Lemmy with help from Richie Kotzen (Poison, Mr. Big, The Winery Dogs) on guitar, Tony Franklin on bass and Vinnie Colaiuta on drums tackling “Desire” (a track he co-penned with Ozzy for his 1991 No More Tears album. This version was originally released on 2000’s Bat Head Soup: A Tribute to Ozzy compilation album. It also later appeared on 2006’s Flying High Again – The World’s Greatest Tribute to Ozzy Osbourne and A Salute To Ozzy Osbourne that came out on 2010. All three are awesome, very hard to find, possibly out-of-print tribute albums.
“I Ain’t No Nice Guy,” featuring Ozzy on guest vocals and Slash from Guns N’ Roses on guitar is from March ör Die, the tenth album by Motörhead released in August on 1992.
After years of lackluster sales and feuds with record labels in the late ’80s, Motörhead enjoyed an incredible turnaround in ’92. After the critical success of their previous record 1916, which was nominated for a Grammy, Motörhead secured a second album deal with Sony. In addition, Lemmy had co-written four songs for Ozzy’s ’91 blockbuster album No More Tears at the invitation of wife and manager Sharon Osbourne. Those songs were “I Don’t Want to Change the World’,” “Hellraiser,” the hit single “Mama, I’m Coming Home,” and “Desire,”… generating much needed income. In his autobiography White Line Fever, Lemmy wrote:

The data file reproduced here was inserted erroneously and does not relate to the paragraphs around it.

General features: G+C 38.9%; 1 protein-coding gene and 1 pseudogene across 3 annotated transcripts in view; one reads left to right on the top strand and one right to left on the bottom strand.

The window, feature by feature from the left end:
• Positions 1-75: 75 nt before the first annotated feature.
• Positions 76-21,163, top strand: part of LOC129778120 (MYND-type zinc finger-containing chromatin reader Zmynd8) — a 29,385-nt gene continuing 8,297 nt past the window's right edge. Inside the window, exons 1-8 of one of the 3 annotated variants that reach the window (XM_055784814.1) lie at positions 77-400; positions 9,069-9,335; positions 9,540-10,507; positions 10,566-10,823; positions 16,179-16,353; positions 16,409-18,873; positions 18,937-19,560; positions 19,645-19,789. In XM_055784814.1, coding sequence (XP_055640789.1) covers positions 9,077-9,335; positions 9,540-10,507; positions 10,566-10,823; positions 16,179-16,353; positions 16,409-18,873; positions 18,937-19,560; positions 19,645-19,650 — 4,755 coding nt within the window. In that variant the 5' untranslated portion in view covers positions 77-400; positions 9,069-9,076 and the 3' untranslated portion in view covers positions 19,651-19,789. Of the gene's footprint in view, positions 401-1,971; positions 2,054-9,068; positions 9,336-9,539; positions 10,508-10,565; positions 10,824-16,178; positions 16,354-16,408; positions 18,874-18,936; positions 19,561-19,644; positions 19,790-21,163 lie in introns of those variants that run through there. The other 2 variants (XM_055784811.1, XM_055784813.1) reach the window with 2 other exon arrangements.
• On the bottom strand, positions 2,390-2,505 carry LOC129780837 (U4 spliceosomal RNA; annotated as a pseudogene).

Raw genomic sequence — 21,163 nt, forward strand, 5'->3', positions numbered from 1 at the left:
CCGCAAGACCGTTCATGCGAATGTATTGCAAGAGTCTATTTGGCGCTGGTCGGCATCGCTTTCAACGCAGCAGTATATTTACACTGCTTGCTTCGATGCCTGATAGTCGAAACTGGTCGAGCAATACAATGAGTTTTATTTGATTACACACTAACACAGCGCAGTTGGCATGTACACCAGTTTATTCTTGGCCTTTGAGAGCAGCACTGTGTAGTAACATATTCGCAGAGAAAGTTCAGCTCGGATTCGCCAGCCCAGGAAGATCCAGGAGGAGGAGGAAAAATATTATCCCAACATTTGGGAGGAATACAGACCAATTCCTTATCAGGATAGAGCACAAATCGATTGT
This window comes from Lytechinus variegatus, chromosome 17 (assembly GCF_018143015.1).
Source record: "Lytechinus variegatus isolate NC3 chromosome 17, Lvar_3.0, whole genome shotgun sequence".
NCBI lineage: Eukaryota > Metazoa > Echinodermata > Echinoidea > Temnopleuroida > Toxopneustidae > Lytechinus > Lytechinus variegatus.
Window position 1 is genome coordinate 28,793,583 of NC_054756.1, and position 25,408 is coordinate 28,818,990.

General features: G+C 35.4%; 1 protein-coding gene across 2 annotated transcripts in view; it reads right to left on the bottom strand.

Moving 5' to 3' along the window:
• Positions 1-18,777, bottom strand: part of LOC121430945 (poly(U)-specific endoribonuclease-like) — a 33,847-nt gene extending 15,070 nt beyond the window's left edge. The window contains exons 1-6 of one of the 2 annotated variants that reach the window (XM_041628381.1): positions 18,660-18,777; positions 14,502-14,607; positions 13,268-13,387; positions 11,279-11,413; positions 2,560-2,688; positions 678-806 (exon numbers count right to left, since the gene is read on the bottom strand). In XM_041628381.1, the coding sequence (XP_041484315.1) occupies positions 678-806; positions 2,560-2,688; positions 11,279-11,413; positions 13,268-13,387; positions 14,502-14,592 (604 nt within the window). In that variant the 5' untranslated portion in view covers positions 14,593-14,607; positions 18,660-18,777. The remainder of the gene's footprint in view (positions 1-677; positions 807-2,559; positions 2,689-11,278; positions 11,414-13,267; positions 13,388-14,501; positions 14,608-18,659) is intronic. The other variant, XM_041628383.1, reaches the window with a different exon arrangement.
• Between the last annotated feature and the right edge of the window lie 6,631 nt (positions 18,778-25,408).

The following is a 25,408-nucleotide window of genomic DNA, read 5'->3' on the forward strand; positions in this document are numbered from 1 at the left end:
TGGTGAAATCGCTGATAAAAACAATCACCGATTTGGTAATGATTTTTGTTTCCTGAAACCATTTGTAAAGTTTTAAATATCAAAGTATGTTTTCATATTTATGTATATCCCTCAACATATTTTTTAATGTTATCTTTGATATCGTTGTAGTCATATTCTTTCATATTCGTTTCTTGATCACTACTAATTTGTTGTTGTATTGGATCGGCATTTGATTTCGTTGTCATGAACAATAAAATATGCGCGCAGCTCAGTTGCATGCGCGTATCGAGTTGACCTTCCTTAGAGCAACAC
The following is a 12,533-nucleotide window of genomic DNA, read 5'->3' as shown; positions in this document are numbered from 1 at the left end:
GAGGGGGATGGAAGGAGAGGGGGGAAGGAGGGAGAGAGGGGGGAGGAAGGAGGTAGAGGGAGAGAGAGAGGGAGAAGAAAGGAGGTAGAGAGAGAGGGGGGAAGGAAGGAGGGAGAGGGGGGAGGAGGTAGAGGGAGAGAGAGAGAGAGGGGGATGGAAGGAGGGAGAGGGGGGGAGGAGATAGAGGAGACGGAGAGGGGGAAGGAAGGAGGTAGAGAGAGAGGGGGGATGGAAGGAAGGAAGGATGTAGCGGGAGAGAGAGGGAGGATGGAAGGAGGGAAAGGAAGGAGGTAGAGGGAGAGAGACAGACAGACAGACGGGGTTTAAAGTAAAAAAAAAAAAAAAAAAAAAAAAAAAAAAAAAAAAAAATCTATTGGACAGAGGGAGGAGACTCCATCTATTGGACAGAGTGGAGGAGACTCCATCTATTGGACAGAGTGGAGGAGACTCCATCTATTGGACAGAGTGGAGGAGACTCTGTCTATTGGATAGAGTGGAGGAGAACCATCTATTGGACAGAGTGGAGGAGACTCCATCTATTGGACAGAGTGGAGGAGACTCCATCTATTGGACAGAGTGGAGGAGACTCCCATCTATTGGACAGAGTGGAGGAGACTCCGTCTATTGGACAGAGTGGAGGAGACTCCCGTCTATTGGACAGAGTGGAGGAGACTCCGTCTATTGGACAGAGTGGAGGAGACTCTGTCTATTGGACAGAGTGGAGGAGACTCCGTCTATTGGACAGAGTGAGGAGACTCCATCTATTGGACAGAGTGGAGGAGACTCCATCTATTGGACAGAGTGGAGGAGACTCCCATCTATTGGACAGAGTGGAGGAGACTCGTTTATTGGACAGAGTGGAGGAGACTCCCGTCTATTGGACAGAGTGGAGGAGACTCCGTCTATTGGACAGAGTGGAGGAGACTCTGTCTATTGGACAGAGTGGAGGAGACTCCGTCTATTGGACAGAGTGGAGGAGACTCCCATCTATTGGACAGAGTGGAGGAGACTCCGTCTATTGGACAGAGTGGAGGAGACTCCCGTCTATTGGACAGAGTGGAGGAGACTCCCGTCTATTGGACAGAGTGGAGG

“..that was one of the easiest gigs I ever had – Sharon rang me up and said, ‘I’ll give you X amount of money to write some songs for Ozzy’, and I said, ‘All right – you got a pen?’ I wrote six or seven sets of words, and he ended up using four of them… I made more money out of writing those four songs than I made out of fifteen years of Motörhead – ludicrous, isn’t it?!..” (Lemmy actually wrote a total of eight songs for Ozzy over the years, another couple being Seey You On the Other Side and My Little Man which both later appeared on the Ozzmosis album in 1995)
Ozzy Osbourne is one of the few musicians who knew Lemmy Kilmister from his early days in Hawkwind through four decades of Motörhead. They toured together on Ozzy’s first U.S. solo trek, during the Blizzard of Ozz tour, partied together, collaborated together and they swapped war stories and memorabilia together. When Ozzy learned of Lemmy’s passing on 28 Dec. 2015 (three days after his 70th birthday) he was in shock. Here, he pays loving tribute to his longtime friend. In an interview with Rolling Stone magazine a few days later he stated:
You know what? There goes a hero for me. He was my hero. He was f*****g great, a good friend. I’m missing him already. I’ll never forget him. I don’t think a lot of people will forget Lemmy. He’ll be so missed in my camp. He was a good guy, a good man, a good friend of mine. He was just a f*****g great dude, man. Not enough time for him. God bless you, Lemmy. I’m so honored to have you a part of my life.